By Mwala Kalaluka
Tourism minister Sylvia Masebo has told the London Conference on Illegal Wildlife Trade that Zambia currently has an ivory stockpile of 10,031 pieces due to a surge in illegal trade and poaching of elephants, particularly in the Luangwa Valley.
And the second in line to the British throne Prince Charles, when opening the conference, urged governments to attack demand for illegal wildlife products and follow the money to seize gotten gains from organised gangs threatening annihilation of endangered species.
In her submission to the conference held at Lancaster House in London from February 12 to 13, Masebo said Zambia had also been affected by the surge of illegal trade and poaching, and that the elephant population had dwindled from an estimation of over 200,000 head of elephant in the 1970s and 80s to about 26,382 according to the 2008 survey.
"Current figures indicate that Zambia lost a total of 135 elephants to poaching in 2013 as compared to 124 elephants in 2012 and 96 elephants in 2011, respectively. This has been a stable but steady increase in poaching levels countrywide, with increases particularly in the Luangwa Valley, which recorded the highest number of elephants poached as compared to the Kafue ecosystem and Lower Zambezi, which has showed a significant reduction in poaching," she said. "The steady increase in elephant poaching in Zambia is relatively low as compared to other neighbouring countries that have seen unprecedented high levels of poaching."
Masebo pointed out that the hunting ban on the big cats and elephants, and increased funding to the Zambia Wildlife Authority to help it effectively manage and protect wildlife were some of the various measures the government was putting in place to protect and conserve the wildlife estate.
She further touched on the issue of human-animal conflict, which she said was another challenge the government was tackling through education and sensitisation programmes.
Masebo said improving the agriculture sector was critical in enhancing the livelihoods of people living alongside wildlife areas and ultimately transform poachers into protectors.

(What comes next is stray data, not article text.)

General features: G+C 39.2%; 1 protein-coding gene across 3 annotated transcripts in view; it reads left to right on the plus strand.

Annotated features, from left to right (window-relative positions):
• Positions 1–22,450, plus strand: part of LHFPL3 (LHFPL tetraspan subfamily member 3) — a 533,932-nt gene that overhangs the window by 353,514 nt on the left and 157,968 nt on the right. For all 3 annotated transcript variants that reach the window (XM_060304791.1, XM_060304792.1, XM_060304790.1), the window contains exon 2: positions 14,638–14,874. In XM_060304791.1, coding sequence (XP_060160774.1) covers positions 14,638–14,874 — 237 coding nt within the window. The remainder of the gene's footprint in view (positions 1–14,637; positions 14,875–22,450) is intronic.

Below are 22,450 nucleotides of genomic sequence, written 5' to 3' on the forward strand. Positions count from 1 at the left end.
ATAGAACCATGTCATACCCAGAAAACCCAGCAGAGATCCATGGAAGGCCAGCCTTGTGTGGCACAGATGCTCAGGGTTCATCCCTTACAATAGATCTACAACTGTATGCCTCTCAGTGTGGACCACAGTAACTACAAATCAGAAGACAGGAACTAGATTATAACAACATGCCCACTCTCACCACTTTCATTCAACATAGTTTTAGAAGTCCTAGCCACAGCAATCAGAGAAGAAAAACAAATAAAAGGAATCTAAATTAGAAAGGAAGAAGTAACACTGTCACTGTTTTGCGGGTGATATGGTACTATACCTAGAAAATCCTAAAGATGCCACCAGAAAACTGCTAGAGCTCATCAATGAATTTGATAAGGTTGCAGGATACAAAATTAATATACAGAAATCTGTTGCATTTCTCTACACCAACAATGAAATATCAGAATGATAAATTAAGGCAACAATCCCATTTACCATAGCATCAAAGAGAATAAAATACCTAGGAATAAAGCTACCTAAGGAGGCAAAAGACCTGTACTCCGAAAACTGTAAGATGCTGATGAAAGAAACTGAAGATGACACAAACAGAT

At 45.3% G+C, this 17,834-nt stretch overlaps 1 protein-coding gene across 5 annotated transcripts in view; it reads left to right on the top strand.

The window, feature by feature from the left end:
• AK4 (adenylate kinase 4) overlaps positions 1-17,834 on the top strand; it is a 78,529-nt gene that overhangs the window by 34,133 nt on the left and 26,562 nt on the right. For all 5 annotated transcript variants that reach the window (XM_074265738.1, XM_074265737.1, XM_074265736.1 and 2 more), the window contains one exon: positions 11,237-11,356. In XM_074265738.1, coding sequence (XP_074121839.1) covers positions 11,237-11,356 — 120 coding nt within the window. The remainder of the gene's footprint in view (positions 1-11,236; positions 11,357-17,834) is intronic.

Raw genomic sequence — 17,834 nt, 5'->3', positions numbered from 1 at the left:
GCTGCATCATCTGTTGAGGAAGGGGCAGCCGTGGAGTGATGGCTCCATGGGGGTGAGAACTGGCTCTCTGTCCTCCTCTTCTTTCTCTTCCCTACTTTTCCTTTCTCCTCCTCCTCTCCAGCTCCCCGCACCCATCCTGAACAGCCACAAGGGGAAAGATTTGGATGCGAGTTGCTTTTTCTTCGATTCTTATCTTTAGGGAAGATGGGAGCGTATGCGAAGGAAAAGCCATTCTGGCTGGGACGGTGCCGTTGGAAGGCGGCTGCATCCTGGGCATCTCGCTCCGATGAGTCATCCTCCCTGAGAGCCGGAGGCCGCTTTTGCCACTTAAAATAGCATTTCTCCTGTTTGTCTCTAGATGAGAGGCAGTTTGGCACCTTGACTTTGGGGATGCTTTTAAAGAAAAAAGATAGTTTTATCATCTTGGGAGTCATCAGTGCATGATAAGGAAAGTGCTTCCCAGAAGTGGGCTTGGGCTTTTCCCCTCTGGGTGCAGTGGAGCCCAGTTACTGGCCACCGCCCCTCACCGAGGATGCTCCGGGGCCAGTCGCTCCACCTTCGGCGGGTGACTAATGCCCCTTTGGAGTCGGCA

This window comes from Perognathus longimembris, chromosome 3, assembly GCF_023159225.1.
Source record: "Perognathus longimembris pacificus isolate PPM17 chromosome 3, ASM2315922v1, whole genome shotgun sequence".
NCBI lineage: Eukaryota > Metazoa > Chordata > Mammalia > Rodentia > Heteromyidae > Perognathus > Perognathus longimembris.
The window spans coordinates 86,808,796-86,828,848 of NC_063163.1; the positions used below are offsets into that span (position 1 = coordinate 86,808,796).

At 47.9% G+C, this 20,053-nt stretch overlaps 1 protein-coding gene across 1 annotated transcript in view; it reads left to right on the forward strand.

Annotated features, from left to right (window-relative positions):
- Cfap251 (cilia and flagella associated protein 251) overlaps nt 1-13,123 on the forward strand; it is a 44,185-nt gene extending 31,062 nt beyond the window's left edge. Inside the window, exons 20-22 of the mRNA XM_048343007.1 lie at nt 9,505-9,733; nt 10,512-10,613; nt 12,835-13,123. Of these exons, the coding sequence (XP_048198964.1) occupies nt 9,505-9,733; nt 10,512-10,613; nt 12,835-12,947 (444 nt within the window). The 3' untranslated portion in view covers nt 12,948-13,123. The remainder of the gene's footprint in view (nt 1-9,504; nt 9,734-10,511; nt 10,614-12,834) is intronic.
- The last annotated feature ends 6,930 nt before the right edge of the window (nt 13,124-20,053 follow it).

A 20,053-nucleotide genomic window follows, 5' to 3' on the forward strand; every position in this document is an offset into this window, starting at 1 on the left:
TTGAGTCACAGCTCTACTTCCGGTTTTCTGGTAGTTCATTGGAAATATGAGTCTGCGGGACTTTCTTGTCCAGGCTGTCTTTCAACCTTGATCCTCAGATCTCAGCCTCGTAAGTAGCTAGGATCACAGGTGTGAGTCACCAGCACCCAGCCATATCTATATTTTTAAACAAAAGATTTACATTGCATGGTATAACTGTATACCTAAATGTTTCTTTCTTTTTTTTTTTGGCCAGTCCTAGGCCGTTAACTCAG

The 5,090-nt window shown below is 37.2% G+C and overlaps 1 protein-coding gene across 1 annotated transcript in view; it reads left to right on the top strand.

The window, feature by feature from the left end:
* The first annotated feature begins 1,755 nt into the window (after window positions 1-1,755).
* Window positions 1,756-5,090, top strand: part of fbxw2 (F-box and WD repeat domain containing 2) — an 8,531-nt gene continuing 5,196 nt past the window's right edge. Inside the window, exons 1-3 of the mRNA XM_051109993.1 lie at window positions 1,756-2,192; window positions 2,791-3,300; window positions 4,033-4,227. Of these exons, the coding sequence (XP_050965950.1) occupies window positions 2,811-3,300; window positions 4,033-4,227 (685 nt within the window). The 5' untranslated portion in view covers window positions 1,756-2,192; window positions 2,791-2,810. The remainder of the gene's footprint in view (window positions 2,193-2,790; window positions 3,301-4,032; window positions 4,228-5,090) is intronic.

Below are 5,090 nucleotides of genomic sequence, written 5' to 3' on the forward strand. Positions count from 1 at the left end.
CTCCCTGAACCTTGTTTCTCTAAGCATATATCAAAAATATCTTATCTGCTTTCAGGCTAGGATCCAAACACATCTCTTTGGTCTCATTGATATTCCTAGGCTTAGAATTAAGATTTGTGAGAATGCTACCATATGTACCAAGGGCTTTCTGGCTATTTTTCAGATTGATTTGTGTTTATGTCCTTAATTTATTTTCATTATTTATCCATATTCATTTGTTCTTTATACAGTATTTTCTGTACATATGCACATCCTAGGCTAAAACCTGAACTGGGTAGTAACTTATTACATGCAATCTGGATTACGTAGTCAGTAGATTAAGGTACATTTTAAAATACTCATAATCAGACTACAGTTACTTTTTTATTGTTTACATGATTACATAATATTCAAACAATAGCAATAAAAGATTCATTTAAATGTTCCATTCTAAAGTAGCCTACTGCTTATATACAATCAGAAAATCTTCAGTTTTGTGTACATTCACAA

"There can be no effective measures to protect wildlife without involving the communities in the strategies and ensuring benefit to the affected communities," said Masebo, who also committed Zambia to all the conventions on wildlife, including the resolutions from the London Declaration 2014.
And Prince Charles warned that the poaching crisis had reached unimaginable levels and hoped that it would be possible to convene a meeting to encourage banks, accounting firms, security agencies and others to make greater use of financial tools to tackle organised crime.
British foreign secretary William Hague said he believes the unprecedented high-level event in London would turn out to be a historic conference and a turning point in the fight against illegal trade, which is worth up to £12 billion pounds a year and is rated as the fourth most valuable to crime after human trafficking, the arms trade and drugs.
The high-level meeting was attended by the Prince of Wales and his sons Prince William, the Duke of Cambridge, and Prince Harry, Presidents of Botswana, Tanzania, Gabon and Chad, Ministers from 46 countries and other heads of international organisations, including United Nations Environmental Policy, INTERPOL, European Union, World Bank, Global Environment Fund, Africa Development Bank, World Customs Organisation, International Union for Conservation of Nature, UNODC, CITES.
The purpose of the meeting was to inject a new level of political commitment into efforts to tackle three related aspects of the problems: Improving Law Enforcement and the role of the criminal justice system; reducing demand for wildlife products; and supporting the development of sustainable livelihoods for communities affected by the illegal wildlife trade.
The conference concluded with a 13-page declaration dubbed 'London Declaration 2014', which was unanimously adopted by all participating countries.
The declaration brings out actions to address corruption, adopting legislation for tougher penalties against poachers and recruiting more law enforcement officers.
"Successfully tackling the illegal wildlife trade and its impacts will need concerted political leadership, community engagement, and international cooperation over a sustained period," the declaration read in part. "To support these efforts further research is needed into the scale of the environmental, political, social and economic implications of the trade, as well as an improved understanding of the illegal trade itself and the impact."
Botswana offered to host the next high-level meeting in the first quarter of 2015 to review the effect of the new measures agreed during the London meeting.